Neal Robinson, assistant professor of practice at Taubman and founder of n_space architectures, has been recognized with a Michigan Building Design Honor Award by the American Institute of Architects (AIA) Michigan for his work on Frita Batidos Detroit.
Frita Batidos Detroit is the 4th project collaboration between Robinson and Ann Arbor-based chef Eve Aronoff-Fernandez. It is the second brick-and-mortar iteration of a fast-casual eatery that brings contemporary, Cuban-inspired street food to southeast Michigan. Similar to the location in Ann Arbor, the Detroit version uses experiential materials drawn from the memories of the restaurant owner’s summers spent in the Little Havana neighborhood of Miami, Florida. The 99-seat eatery imports a sunny day at the beach into the urban theater of the city.
Initiated by Push Design LLC of Detroit, MI, Robinson completed the project around the restaurant’s brand identity, reflecting the owner’s personality and culinary creativity in an open, organized setting. To erase ideas of spatial ownership in favor of sharing personal territories, a line of clean communal picnic tables sets a tone of conviviality and stages a vibrant field of neighborly spectacle as the guests’ first encounter.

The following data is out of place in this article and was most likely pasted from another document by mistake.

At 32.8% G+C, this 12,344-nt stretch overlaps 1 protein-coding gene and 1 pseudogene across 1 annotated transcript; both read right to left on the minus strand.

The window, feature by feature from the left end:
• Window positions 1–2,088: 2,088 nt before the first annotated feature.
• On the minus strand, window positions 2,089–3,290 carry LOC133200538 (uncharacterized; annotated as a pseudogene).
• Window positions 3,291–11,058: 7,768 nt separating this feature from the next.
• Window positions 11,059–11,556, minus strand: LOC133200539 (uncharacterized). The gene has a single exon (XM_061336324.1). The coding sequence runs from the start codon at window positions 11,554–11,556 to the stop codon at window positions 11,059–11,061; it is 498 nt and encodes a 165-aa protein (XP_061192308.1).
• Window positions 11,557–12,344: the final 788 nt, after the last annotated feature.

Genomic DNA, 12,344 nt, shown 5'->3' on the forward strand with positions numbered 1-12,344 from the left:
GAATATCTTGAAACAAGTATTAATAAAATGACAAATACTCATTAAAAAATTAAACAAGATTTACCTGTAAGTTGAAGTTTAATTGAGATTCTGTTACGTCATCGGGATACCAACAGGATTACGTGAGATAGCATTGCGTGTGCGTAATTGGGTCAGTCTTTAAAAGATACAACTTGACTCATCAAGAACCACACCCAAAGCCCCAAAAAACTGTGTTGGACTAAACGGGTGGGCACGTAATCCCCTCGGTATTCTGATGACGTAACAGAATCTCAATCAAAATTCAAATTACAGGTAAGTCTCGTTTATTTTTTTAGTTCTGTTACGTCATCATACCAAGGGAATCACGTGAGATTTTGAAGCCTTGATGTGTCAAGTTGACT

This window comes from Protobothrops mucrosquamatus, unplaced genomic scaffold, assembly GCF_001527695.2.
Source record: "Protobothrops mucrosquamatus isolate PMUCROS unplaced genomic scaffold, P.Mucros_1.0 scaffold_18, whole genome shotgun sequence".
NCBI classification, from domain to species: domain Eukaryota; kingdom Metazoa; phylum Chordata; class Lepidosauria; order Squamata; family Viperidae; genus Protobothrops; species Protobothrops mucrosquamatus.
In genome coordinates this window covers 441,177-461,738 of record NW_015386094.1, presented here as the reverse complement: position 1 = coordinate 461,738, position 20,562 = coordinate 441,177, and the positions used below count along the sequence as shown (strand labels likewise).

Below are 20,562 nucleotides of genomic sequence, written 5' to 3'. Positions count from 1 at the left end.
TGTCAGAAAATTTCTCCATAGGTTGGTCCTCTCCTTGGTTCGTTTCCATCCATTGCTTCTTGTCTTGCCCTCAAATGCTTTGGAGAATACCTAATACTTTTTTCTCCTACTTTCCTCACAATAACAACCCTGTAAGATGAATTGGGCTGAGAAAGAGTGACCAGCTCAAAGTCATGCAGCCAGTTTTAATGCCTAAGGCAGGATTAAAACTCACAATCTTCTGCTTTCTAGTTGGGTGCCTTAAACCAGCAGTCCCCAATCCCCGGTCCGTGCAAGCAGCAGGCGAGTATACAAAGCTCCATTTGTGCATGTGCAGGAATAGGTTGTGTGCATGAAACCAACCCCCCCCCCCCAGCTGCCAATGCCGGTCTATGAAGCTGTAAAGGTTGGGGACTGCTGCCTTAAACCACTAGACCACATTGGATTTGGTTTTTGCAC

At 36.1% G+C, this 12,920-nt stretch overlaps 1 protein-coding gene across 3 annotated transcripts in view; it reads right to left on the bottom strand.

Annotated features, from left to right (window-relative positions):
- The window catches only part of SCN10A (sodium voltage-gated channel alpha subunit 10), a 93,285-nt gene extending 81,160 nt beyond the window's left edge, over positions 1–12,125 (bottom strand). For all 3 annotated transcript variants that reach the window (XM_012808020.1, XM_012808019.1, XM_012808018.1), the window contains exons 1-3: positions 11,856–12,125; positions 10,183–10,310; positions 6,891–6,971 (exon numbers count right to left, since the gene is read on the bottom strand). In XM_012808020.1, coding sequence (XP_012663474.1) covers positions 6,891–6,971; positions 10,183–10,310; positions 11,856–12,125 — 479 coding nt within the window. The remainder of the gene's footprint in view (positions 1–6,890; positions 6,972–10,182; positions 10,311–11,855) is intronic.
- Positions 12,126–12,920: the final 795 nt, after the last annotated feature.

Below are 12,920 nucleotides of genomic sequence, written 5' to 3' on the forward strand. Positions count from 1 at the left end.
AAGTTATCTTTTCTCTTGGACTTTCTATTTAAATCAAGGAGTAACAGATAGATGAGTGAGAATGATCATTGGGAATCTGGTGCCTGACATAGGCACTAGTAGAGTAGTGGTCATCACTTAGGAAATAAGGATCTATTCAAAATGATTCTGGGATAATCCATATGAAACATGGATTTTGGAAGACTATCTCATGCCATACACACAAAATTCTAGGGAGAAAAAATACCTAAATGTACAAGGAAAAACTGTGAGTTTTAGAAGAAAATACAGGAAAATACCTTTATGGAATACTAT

The existing 80-year-old concrete floor was “softly sealed” to more easily wear and bear witness to traffic patterns, party tables, and lines of desire. In time, this soft scruff will produce a more raw, almost sand-like, non-reflective surface. Using painted wood flooring, the same attitude towards deliberate wear is employed successfully in the restaurant’s first incarnation.
Interior lighting in the space is mediated by a combination of 9 shades and glosses of white pigments, producing a visual richness and reflective reverb that ensures every Instagrammer and foodie has perfect lighting for social media dispersion. Tobacco-stained Parallam beams were turned on their sides and serve as stand-up counters during crowded lunch hours and also provide space for both brunch and late-night buffets. As no exterior signage was allowed on the historic building, large back-lit letters spelling out the project name were used instead to announce the space and support the side counters.
The owner said, “I want the space to help me imagine (sunshine and playful) freedom again. It should be clear, airy, and full of light. Also, it’s cold (in Detroit). Imagine stepping off the street directly onto Miami Beach.”
Taubman College alum, Nikita Somashekar, M.Arch ’19, was a project assistant for this work.